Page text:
A new trustee committee has been created to guide the University’s efforts to advance diversity among the faculty, graduate student body, and senior administration.
Trustee Brent Henry ’69, co-chairman of the committee, said that while the Board of Trustees is proud of Princeton’s progress in improving diversity, “I think there is widespread agreement that in some areas we can and need to do better.” Psychology professor Deborah Prentice, the co-chairwoman of the committee, described the success of diversity efforts among the group’s target areas as “uneven.”
The Trustee Ad Hoc Committee on Diversity includes eight trustees who are alumni, seven faculty members, two staff members, and two graduate students. It is expected to issue its report in about 15 months, Henry said.
President Tilghman, in her charge to the group, said that to educate leaders “who can excel in a pluralistic society and an increasingly globalized world,” Princeton must draw on “talented individuals from all backgrounds and ethnic groups” and offer an academic environment in which students and faculty share “perspectives and experiences from around the country and around the world.”
She asked the committee to explore how a “richly diverse community” enhances learning, scholarship, civic leadership, and service, as well as how the University’s current level of diversity affects the quality of education. She also asked the group for strategies and best practices to more effectively recruit and retain those who have “historically been underrepresented in academia and at Princeton, including women and people of color.”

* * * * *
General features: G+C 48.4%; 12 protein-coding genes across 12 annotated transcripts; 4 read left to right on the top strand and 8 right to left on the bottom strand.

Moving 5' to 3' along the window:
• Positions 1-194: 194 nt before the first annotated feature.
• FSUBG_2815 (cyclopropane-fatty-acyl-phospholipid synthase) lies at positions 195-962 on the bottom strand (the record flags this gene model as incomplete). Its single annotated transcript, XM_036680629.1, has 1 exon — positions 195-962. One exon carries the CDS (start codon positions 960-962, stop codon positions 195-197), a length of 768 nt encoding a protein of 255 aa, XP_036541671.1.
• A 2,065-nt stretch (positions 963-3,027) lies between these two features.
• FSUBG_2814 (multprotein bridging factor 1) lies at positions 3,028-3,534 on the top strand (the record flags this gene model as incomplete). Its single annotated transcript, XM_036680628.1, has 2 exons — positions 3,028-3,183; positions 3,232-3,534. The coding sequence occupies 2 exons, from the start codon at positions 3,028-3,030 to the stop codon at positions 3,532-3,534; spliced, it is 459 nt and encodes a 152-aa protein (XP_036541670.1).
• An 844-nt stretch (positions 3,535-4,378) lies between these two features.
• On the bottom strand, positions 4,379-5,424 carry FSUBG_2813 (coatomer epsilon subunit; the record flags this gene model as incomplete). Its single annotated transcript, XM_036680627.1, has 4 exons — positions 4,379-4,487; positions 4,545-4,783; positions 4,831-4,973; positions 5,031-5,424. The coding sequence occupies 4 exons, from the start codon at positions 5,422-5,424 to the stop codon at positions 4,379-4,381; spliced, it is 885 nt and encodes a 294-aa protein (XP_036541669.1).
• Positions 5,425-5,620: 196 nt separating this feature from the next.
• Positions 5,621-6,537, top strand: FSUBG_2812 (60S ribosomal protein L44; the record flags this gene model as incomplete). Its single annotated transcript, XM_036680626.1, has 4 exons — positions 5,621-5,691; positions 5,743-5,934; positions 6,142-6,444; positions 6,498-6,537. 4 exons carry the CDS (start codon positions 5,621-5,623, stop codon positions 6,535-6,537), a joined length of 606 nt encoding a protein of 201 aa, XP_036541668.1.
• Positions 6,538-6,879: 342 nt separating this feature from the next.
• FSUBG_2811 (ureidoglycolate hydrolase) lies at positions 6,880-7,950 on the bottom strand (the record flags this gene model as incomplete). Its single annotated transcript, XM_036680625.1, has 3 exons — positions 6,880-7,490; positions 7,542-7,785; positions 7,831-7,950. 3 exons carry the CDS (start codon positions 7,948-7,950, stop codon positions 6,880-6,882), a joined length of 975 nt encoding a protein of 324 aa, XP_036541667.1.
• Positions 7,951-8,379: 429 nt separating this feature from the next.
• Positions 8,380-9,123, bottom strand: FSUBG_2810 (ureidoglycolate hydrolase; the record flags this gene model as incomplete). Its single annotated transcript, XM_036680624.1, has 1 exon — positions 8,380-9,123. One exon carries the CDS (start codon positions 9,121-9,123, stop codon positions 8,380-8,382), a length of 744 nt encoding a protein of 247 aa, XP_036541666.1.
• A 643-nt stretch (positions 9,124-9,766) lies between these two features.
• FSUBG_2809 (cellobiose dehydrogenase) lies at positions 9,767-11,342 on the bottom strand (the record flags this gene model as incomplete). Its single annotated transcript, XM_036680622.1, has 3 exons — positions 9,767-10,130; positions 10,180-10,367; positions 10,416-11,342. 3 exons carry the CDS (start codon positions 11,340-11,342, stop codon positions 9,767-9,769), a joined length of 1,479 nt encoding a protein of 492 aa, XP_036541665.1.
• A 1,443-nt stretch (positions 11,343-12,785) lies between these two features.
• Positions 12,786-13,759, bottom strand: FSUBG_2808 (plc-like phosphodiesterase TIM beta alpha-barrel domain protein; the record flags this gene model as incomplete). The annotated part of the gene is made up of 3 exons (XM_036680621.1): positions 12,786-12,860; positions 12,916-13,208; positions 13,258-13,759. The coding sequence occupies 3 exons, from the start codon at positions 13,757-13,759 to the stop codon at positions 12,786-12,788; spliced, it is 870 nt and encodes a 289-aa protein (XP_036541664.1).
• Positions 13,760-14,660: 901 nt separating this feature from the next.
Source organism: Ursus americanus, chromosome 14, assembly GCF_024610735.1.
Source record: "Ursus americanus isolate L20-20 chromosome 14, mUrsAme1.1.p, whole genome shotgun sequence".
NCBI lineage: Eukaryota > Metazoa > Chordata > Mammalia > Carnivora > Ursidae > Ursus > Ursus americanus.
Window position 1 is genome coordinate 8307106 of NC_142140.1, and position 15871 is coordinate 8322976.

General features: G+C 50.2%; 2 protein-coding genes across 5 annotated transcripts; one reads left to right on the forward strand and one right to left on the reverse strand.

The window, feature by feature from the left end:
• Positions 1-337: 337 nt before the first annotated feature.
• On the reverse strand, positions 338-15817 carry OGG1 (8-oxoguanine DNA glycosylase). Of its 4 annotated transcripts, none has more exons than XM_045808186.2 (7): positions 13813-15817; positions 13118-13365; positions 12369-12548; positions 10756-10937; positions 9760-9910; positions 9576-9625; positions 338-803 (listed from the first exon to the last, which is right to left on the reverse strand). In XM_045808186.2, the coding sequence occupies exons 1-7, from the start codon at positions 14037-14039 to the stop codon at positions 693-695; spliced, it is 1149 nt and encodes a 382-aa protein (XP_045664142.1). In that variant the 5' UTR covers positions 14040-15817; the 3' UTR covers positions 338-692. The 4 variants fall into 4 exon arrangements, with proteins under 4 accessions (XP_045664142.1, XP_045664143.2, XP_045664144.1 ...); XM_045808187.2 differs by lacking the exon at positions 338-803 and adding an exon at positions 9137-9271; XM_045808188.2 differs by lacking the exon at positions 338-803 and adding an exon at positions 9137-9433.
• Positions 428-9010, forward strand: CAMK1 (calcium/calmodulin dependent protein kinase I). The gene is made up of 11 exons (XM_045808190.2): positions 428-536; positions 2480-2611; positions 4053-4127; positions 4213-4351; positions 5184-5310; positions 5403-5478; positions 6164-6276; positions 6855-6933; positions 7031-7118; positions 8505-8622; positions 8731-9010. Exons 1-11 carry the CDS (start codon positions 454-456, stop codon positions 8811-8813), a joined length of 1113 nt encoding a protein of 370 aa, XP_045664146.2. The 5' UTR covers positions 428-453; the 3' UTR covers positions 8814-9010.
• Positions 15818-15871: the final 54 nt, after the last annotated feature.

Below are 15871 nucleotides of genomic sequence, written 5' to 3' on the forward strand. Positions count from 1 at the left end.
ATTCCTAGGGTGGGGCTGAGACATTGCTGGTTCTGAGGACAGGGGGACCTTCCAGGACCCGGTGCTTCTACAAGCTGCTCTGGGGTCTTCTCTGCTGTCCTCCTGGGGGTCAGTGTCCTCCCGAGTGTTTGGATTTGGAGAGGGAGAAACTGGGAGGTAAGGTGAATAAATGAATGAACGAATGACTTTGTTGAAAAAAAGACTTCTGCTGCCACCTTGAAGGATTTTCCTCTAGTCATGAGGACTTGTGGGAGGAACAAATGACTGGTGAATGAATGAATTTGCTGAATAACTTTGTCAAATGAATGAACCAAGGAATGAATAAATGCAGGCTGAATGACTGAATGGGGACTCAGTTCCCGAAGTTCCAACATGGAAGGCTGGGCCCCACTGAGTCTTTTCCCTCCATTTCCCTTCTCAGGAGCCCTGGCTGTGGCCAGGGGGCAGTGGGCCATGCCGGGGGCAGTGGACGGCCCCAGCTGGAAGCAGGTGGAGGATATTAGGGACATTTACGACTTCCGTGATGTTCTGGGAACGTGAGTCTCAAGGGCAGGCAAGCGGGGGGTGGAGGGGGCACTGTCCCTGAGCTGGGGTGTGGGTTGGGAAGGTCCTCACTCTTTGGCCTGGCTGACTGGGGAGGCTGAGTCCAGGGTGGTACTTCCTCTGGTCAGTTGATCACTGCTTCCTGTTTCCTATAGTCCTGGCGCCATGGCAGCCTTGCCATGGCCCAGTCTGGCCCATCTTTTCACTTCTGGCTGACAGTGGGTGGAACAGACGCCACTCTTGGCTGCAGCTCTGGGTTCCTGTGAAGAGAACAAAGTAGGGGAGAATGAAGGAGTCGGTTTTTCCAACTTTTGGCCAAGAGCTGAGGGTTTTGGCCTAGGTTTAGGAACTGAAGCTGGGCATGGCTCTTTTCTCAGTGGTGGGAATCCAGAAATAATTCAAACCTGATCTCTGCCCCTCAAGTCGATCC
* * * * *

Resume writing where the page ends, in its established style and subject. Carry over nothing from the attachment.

“I applaud President Tilghman for acknowledging that while we have made progress, there is some unfinished business,” Henry said. “The faculty and the graduate school present the greatest challenge.” According to the University’s latest figures for full-time faculty, 30 percent are women and 18 percent are members of minority groups.
While some believe that academic admission and hiring decisions should be made solely on the basis of merit, Henry said he sees “no trade-off between merit and diversity; to me, they are both compelling goals and they enhance each other. We are not interested in quotas. What we are interested in is attracting and retaining the very best faculty, students, and staff we can, and doing so in a way that brings together a community of learning that is both excellent and diverse.”